What’s the point of work? Why does your work matter? What are you working towards? Some people would say towards a paycheck, others might even say towards glory if they were being honest, but there are not so many who would say towards value and meaning.
In an illuminating TED talk about motivation at work, behavioral economist Dan Ariely says that people know that meaning is important but don’t grasp just how important it is. And for some reason that makes me think about how one of the most common deathbed regrets is wishing that you’d worked less, because at that stage, I’m guessing, what’s on your mind, what you’re reaching back for is the stuff that mattered.
Meaning, that connection to something larger than ourselves, is essential. But it is pushed aside in the often superficial yet tempting notions of self-improvement, that you’ll be better and happier, you’ll be a winner, when you’re fitter, faster, richer, thinner. And it slips away like a breeze from the principles of efficiency and productivity that continue to dominate the modern workplace despite persistent, crushing degrees of disengagement.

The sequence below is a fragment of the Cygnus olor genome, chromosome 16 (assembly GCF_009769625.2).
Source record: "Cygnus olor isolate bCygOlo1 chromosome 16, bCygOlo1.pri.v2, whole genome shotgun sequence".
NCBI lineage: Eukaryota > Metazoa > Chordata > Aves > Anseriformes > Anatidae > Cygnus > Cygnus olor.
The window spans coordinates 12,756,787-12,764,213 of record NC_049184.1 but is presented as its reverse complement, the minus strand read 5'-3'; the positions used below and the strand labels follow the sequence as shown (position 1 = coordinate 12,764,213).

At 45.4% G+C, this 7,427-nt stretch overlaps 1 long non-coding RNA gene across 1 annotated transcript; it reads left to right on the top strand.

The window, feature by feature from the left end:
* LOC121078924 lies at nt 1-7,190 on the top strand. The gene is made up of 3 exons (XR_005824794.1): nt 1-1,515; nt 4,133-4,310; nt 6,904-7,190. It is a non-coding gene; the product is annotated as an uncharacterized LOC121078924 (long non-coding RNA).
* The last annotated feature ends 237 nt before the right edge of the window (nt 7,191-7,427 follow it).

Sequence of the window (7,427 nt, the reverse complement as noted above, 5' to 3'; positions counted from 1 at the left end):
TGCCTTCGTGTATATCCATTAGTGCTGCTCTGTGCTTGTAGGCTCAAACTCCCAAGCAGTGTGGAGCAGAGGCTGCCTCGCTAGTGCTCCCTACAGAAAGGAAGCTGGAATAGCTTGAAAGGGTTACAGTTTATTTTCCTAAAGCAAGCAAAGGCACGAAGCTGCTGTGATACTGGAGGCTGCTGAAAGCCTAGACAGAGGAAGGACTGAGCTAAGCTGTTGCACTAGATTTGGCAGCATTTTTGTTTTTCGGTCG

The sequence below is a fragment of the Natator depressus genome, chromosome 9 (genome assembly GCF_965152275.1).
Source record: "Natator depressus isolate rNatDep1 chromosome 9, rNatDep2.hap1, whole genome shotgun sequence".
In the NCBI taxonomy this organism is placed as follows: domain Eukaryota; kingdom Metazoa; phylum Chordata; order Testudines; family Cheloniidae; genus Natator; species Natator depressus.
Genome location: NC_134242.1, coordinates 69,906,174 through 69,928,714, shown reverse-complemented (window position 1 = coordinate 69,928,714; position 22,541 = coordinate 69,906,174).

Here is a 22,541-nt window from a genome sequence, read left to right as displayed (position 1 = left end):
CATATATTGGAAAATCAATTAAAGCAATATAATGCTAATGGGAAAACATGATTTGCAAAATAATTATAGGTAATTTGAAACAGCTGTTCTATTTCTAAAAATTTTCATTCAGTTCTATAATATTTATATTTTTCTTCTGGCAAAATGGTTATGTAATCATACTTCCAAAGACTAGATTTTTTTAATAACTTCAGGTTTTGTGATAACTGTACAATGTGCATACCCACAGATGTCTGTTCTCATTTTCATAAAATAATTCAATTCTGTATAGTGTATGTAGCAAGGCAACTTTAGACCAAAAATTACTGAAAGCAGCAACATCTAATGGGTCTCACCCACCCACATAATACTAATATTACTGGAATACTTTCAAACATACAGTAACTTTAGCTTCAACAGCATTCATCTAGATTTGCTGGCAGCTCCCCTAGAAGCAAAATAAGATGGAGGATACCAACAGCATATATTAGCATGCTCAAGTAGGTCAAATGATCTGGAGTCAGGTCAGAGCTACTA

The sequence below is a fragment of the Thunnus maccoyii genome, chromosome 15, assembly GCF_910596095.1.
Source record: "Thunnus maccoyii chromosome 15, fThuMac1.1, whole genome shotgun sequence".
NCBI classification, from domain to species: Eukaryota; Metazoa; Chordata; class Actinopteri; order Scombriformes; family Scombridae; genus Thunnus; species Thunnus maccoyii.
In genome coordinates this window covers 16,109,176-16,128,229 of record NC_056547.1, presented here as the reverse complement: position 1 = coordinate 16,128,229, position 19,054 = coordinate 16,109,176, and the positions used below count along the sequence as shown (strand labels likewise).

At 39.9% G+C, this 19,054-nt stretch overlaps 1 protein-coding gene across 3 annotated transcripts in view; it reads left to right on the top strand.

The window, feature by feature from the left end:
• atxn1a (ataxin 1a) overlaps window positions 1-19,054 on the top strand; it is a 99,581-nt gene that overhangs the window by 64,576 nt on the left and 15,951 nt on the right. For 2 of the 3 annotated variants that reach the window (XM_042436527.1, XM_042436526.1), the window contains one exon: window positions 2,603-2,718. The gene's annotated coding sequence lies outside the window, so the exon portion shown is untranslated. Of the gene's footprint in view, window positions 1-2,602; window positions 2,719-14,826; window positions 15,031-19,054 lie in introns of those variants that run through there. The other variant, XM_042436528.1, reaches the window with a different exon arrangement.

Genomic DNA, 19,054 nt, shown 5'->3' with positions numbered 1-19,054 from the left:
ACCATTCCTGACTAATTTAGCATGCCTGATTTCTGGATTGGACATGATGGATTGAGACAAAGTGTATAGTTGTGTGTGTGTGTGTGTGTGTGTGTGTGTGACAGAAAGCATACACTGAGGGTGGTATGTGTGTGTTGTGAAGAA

Getting motivation at work right seems like it will unlock success, but we pay a heavy price in not understanding that meaning is the master key.